Politics, Business & Culture in the Americas

Mexico Announces Drop in Organized Crime



Secretary of the Interior Miguel Ángel Osorio Chong announced yesterday that organized crime in Mexico declined by over 26 percent from December 2012 to September 2013. In a speech to the Mexican Senate, Osorio Chong also said homicides were down 16 percent, and burglaries and car thefts dropped by 5 and 9 percent, respectively.

Of the 122 individuals deemed high-priority criminal targets, the current administration has arrested 58 and killed 9, according to Osorio Chong, while limiting gangs’ operational and logistical capabilities. In his speech, the secretary explained that “the only way to deliver results” on organized crime was to first understand that security is “a shared responsibility” among the federal government, states and municipalities. One reason for the drop in crime is the creation of five regional information and intelligence centers to promote cooperation and  will be accessible to local security authorities for the first time—two of which are currently in operation.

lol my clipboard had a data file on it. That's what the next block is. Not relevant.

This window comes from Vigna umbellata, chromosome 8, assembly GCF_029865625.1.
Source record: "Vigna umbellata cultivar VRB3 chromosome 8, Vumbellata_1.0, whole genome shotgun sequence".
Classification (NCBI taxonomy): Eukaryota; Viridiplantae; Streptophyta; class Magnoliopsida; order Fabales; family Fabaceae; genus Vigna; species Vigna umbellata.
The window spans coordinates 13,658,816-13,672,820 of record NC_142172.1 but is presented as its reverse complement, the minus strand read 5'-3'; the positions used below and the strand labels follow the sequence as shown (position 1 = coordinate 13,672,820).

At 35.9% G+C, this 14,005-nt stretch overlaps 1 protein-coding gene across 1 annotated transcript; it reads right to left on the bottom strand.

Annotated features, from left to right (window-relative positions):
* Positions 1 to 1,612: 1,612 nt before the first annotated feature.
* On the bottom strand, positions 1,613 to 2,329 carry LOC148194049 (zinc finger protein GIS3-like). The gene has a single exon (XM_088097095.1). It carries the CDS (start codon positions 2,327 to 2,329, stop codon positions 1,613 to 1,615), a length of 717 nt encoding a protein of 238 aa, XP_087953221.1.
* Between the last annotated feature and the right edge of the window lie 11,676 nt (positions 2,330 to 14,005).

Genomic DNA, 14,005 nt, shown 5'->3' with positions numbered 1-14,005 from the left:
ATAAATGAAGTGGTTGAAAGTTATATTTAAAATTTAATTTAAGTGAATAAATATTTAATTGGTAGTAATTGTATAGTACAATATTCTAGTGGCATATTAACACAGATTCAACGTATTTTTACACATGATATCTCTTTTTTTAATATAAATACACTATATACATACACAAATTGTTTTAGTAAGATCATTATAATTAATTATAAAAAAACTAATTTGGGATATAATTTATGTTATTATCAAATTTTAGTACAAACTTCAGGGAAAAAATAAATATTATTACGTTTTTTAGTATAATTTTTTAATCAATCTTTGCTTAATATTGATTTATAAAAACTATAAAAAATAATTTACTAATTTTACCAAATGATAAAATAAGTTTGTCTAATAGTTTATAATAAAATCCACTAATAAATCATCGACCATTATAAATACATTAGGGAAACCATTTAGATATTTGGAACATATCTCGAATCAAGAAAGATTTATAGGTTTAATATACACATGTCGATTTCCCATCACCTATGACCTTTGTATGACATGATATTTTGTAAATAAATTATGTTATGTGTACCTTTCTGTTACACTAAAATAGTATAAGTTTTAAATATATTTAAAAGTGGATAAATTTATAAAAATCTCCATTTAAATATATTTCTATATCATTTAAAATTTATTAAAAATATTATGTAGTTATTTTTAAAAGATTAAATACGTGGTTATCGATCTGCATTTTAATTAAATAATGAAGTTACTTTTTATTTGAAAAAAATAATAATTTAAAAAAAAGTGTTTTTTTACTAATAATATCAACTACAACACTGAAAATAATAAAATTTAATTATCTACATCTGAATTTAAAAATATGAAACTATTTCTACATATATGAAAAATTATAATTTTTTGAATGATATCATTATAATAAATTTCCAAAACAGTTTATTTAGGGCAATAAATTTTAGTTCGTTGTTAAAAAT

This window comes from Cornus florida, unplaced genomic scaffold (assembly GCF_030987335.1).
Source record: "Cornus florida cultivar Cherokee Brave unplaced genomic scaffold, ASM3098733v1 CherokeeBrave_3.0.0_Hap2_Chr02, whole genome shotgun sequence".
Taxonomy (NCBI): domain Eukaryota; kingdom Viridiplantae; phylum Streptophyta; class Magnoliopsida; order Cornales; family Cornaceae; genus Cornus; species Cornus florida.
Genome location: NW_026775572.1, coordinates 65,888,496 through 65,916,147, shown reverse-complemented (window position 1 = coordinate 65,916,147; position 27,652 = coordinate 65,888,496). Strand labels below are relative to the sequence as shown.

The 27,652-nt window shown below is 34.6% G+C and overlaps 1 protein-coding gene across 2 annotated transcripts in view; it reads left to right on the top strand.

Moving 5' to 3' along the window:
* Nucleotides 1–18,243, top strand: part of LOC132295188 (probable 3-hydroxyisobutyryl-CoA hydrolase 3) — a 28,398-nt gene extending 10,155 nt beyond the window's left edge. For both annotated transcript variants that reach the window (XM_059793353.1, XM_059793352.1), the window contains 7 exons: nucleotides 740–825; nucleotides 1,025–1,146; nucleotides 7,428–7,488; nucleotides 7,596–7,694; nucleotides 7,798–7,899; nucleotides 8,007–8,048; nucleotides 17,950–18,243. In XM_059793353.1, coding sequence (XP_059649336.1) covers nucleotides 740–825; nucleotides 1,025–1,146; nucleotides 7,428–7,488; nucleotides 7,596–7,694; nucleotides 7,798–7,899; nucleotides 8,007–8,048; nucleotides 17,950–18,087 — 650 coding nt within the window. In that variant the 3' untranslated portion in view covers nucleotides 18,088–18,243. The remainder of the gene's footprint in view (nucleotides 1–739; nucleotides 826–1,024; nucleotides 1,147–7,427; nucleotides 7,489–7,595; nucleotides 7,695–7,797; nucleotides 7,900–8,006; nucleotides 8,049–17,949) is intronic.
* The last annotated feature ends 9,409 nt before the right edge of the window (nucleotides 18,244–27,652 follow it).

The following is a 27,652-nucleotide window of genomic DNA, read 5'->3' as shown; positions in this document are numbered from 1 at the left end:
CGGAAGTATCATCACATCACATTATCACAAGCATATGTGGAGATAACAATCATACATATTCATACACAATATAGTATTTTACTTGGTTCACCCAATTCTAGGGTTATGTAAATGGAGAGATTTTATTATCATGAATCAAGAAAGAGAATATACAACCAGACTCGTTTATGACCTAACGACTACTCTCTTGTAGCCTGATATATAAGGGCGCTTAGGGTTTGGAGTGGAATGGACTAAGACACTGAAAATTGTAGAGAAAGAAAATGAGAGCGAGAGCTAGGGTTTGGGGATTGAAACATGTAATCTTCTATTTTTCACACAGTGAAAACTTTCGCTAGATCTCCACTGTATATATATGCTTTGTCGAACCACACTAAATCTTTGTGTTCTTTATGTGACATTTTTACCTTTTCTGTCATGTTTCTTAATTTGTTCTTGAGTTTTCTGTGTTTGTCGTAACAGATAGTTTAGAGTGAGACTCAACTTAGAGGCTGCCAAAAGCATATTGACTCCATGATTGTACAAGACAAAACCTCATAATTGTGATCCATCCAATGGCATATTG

The secretary was appointed by President Enrique Peña Nieto in December 2012 to deliver on the president’s campaign promise to reduce violent crime nationwide. Over 70,000 people were killed due to organized crime during former President Felipe Calderon’s administration from 2006 to 2012. Despite these efforts, violence and organized continue to plague Mexico.  Acapulco, one of the country’s primary tourist destinations, now ranks as the second most violent city in the world and claims a murder rate of 142 homicides per 100,000 inhabitants, which is 28 times higher than the average for the United States.

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